It’s time to acknowledge that violating our laws reaps rewards
The supporters of amnesty for those who have entered our country illegally are once again attempting to shove this ill-conceived and costly notion down the throats of American citizens. And once again the impact and the numbers are underestimated. For the better part of a decade we have been fed a stagnate 10+ million.
Through his pre-election political posturing and executive orders, Barack Obama authorized “deferred action” for illegals up to the age of 30 — who allege they were brought here as children — allowing them to remain in the U.S. for two years, with indefinite renewals. They can also apply for work authorization, adding an estimated 2 million job-seekers to the workforce at a time of record unemployment. There is no possible way to refute their claims or enforce restrictions.
U.S.-born children of illegal aliens are not only eligible for instant citizenship, but are the key to sponsoring extended family members legally into the country once they turn 21, through the insidious practice of chain migration. As we have previously reported, a thriving industry known as birth tourism caters to pregnant women from China, the Middle East, and various other nations who want to ensure their children have U.S. citizenship.
The United States (along with Canada) is the remaining developed nation to grant automatic citizenship to children born within its borders, regardless of the parents’ status.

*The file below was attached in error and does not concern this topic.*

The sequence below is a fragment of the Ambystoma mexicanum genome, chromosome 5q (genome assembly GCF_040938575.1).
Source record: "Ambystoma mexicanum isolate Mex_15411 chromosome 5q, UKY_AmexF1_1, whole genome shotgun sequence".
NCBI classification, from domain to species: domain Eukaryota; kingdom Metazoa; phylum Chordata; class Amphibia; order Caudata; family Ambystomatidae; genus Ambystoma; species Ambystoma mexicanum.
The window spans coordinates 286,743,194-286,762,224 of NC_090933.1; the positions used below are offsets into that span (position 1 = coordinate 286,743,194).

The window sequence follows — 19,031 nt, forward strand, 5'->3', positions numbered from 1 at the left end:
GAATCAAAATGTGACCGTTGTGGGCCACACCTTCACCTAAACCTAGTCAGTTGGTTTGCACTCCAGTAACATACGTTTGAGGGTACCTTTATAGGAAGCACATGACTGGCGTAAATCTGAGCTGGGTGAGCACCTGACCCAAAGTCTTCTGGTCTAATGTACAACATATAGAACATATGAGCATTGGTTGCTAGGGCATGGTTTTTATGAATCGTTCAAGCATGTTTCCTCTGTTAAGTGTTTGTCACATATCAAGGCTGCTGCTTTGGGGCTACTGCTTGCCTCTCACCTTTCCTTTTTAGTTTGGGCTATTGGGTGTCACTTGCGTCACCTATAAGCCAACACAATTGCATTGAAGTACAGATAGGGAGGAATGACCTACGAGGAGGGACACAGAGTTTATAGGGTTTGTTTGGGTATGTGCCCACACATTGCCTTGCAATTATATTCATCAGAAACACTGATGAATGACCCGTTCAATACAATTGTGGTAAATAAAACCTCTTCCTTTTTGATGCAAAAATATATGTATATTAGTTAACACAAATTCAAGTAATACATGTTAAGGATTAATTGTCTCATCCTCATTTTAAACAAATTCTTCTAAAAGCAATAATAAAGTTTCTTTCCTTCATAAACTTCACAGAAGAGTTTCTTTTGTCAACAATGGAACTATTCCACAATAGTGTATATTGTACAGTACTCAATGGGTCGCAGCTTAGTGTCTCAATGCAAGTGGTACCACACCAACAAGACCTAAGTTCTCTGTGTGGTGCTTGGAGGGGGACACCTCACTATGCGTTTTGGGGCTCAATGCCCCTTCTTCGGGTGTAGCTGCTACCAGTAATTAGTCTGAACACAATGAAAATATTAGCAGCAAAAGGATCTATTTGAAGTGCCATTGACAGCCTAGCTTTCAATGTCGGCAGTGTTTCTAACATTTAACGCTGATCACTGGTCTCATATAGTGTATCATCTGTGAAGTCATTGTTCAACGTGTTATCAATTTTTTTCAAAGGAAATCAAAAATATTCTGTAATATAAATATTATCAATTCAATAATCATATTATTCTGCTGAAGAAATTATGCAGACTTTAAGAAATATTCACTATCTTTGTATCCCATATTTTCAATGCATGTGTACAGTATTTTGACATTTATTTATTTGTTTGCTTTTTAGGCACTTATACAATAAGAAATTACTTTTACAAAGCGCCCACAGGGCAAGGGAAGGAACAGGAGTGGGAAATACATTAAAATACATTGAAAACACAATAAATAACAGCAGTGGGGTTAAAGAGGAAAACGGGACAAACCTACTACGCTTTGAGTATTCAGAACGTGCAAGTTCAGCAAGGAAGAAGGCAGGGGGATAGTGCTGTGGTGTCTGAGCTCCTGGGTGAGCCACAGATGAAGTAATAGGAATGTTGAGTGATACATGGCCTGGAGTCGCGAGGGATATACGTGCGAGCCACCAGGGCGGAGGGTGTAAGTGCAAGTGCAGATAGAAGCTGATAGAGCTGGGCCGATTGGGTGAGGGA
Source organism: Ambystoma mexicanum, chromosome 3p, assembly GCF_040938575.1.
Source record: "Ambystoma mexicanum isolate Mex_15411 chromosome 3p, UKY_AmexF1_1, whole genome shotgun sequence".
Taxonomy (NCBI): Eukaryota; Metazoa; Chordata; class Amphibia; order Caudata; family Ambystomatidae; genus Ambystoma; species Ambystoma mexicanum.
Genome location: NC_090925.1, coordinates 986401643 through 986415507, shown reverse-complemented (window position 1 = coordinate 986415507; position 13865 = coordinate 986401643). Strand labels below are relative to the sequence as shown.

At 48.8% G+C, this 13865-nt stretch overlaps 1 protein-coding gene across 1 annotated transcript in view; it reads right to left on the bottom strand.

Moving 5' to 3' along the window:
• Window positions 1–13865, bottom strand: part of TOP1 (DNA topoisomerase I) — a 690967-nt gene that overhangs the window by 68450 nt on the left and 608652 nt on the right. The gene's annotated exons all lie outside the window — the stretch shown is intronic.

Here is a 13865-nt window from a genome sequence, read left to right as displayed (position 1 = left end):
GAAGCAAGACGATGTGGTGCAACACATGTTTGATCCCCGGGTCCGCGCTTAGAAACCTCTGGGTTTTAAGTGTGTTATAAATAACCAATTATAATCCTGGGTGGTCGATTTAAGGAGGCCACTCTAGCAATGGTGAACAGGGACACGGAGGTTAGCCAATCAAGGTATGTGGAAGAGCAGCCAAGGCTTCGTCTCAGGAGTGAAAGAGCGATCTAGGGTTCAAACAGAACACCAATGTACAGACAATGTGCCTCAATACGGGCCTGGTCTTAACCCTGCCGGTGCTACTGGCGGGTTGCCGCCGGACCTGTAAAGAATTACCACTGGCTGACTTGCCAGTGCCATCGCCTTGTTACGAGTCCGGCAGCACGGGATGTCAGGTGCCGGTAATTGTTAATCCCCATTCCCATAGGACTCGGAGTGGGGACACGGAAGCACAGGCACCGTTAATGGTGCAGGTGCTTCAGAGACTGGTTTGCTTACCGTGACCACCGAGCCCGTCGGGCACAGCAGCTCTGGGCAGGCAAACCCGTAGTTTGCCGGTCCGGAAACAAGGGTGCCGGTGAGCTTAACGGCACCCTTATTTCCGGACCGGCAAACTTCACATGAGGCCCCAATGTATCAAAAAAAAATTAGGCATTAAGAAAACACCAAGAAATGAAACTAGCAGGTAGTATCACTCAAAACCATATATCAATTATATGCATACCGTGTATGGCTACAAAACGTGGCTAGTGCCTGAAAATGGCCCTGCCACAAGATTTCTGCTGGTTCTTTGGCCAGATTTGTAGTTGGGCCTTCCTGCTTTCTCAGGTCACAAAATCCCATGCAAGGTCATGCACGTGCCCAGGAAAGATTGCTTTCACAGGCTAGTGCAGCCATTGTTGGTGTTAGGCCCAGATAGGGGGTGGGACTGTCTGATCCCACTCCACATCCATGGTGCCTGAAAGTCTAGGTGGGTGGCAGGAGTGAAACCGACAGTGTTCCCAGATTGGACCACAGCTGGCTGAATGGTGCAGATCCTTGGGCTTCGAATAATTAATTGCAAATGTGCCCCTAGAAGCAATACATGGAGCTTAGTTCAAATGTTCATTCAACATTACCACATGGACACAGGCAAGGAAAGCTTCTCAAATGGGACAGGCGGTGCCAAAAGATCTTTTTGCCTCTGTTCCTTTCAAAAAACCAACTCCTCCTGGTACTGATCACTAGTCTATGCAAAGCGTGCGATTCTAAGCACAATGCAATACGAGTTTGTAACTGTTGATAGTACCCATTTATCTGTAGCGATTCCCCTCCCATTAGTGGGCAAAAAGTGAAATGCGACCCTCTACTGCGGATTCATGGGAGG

These nations repealed Birthright Citizenship in recent years: Australia (2007), New Zealand (2005), Ireland (2005), France (1993), India (1987), Malta (1989), United Kingdom (1983), and Portugal (1981). Numbers USA has the complete list with notes and citations regarding birthright citizenship laws in the countries listed — along with those counties with and without these provisions.
In 2011, H.R.140, the Birthright Citizenship Bill — with 90 co-sponsors — was introduced in Congress. Its intent was to end the practice of granting automatic citizenship to all children born in the U.S., by amending the Immigration and Nationality Act, not the Constitution.
The 14th Amendment to the Constitution, which rightly applied to American-born children of freed African-born slaves, was enacted in 1868 after the Civil War. Many legal scholars believe it has been misinterpreted.
The exact and brief wording of H.R. 140 can be read here. Upon being referred to the sub-committee on Immigration Policy and Enforcement, it appears to have died. Among the Republicans in the Arizona congressional delegation, just one name is missing: Jeff Flake.
You know the rest of the story. He is now in the U.S. Senate, where he is part of the Gang of Eight pushing Shamnesty under the guise of Comprehensive Immigration Reform, with his new buddy John McCain.
We’ve been down this path before. In 1986 Ronald Reagan signed what came to be known as the Simpson/Mazzoli Immigration Reform and Control Act (IRCA). It promised to be a one-time arrangement to fix “a broken immigration system,” by granting 3 to 5 million illegal aliens legal status. The bill included “employer sanctions” and “border security.”
The Center for Immigration Studies has this excellent article titled “Before Considering Another Amnesty, Look at IRCA’s Lessons” by David North. We highly recommend it to you.